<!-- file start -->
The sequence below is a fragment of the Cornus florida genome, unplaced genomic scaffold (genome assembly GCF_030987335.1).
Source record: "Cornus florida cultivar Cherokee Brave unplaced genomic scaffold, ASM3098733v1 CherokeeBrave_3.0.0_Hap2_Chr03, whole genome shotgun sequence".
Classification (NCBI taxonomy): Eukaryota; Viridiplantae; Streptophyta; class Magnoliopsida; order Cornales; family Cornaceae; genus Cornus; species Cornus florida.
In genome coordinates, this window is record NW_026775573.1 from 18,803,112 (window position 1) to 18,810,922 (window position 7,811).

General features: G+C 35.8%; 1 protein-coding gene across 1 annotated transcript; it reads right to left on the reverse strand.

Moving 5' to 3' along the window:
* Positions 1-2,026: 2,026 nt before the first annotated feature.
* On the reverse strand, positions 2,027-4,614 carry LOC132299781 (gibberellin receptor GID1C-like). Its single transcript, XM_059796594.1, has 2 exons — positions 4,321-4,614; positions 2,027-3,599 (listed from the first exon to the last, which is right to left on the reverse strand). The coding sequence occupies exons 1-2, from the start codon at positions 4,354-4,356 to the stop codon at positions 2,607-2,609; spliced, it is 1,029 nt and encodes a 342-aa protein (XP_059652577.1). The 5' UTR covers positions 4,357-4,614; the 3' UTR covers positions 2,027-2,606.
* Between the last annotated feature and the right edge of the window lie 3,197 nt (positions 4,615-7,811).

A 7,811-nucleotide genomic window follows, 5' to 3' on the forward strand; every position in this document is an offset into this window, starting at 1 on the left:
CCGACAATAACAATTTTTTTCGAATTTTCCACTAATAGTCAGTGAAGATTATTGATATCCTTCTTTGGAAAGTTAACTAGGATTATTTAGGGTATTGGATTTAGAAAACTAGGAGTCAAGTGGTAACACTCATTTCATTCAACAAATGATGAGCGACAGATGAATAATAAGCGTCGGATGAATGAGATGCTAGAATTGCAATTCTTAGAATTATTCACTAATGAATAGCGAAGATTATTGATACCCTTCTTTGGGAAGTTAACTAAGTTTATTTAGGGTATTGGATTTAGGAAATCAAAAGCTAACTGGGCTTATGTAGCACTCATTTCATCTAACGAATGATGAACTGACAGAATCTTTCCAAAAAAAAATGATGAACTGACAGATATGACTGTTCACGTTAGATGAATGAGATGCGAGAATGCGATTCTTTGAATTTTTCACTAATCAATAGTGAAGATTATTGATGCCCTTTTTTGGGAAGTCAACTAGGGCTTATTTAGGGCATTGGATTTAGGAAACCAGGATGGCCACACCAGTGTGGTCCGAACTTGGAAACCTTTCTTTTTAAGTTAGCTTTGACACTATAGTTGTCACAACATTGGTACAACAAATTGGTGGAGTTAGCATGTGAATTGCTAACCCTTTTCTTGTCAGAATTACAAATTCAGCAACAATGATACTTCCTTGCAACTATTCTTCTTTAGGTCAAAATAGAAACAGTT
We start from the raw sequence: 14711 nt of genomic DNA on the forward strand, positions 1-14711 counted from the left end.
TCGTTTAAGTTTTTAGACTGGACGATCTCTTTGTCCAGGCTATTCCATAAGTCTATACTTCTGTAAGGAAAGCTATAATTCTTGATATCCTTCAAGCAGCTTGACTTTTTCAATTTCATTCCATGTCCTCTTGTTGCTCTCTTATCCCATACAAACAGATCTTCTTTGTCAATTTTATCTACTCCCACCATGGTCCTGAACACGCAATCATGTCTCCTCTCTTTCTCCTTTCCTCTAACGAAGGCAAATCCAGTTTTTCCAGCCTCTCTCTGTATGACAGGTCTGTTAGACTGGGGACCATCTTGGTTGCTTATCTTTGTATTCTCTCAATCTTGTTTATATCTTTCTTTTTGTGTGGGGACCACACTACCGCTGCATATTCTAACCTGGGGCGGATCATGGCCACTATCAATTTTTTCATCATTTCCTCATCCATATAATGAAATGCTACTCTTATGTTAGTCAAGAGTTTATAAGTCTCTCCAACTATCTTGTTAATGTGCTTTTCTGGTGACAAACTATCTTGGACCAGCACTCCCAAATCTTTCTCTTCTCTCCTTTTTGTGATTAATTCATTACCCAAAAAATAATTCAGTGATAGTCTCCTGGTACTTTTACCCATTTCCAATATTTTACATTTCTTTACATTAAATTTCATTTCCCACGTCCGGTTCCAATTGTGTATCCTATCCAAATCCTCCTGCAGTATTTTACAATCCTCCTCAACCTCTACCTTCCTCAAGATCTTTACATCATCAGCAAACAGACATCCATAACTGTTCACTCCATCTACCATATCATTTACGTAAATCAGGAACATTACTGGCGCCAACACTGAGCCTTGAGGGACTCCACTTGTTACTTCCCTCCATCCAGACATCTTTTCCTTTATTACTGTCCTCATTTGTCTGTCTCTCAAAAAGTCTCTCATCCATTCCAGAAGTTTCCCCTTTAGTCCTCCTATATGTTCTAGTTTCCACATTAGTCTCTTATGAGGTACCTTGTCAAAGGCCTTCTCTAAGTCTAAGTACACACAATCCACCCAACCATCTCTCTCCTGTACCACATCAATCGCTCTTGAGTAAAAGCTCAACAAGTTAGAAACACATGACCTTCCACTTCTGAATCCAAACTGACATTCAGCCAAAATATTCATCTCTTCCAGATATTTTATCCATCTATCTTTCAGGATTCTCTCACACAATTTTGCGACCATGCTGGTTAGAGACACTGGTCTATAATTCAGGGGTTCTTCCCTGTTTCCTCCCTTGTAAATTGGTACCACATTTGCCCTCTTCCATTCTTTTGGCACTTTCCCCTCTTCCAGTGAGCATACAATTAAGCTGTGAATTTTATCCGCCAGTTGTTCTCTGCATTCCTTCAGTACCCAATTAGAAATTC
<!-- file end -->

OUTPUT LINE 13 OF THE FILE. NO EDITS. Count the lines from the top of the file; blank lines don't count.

TCGTTTAAGTTTTTAGACTGGACGATCTCTTTGTCCAGGCTATTCCATAAGTCTATACTTCTGTAAGGAAAGCTATAATTCTTGATATCCTTCAAGCAGCTTGACTTTTTCAATTTCATTCCATGTCCTCTTGTTGCTCTCTTATCCCATACAAACAGATCTTCTTTGTCAATTTTATCTACTCCCACCATGGTCCTGAACACGCAATCATGTCTCCTCTCTTTCTCCTTTCCTCTAACGAAGGCAAATCCAGTTTTTCCAGCCTCTCTCTGTATGACAGGTCTGTTAGACTGGGGACCATCTTGGTTGCTTATCTTTGTATTCTCTCAATCTTGTTTATATCTTTCTTTTTGTGTGGGGACCACACTACCGCTGCATATTCTAACCTGGGGCGGATCATGGCCACTATCAATTTTTTCATCATTTCCTCATCCATATAATGAAATGCTACTCTTATGTTAGTCAAGAGTTTATAAGTCTCTCCAACTATCTTGTTAATGTGCTTTTCTGGTGACAAACTATCTTGGACCAGCACTCCCAAATCTTTCTCTTCTCTCCTTTTTGTGATTAATTCATTACCCAAAAAATAATTCAGTGATAGTCTCCTGGTACTTTTACCCATTTCCAATATTTTACATTTCTTTACATTAAATTTCATTTCCCACGTCCGGTTCCAATTGTGTATCCTATCCAAATCCTCCTGCAGTATTTTACAATCCTCCTCAACCTCTACCTTCCTCAAGATCTTTACATCATCAGCAAACAGACATCCATAACTGTTCACTCCATCTACCATATCATTTACGTAAATCAGGAACATTACTGGCGCCAACACTGAGCCTTGAGGGACTCCACTTGTTACTTCCCTCCATCCAGACATCTTTTCCTTTATTACTGTCCTCATTTGTCTGTCTCTCAAAAAGTCTCTCATCCATTCCAGAAGTTTCCCCTTTAGTCCTCCTATATGTTCTAGTTTCCACATTAGTCTCTTATGAGGTACCTTGTCAAAGGCCTTCTCTAAGTCTAAGTACACACAATCCACCCAACCATCTCTCTCCTGTACCACATCAATCGCTCTTGAGTAAAAGCTCAACAAGTTAGAAACACATGACCTTCCACTTCTGAATCCAAACTGACATTCAGCCAAAATATTCATCTCTTCCAGATATTTTATCCATCTATCTTTCAGGATTCTCTCACACAATTTTGCGACCATGCTGGTTAGAGACACTGGTCTATAATTCAGGGGTTCTTCCCTGTTTCCTCCCTTGTAAATTGGTACCACATTTGCCCTCTTCCATTCTTTTGGCACTTTCCCCTCTTCCAGTGAGCATACAATTAAGCTGTGAATTTTATCCGCCAGTTGTTCTCTGCATTCCTTCAGTACCCAATTAGAAATTC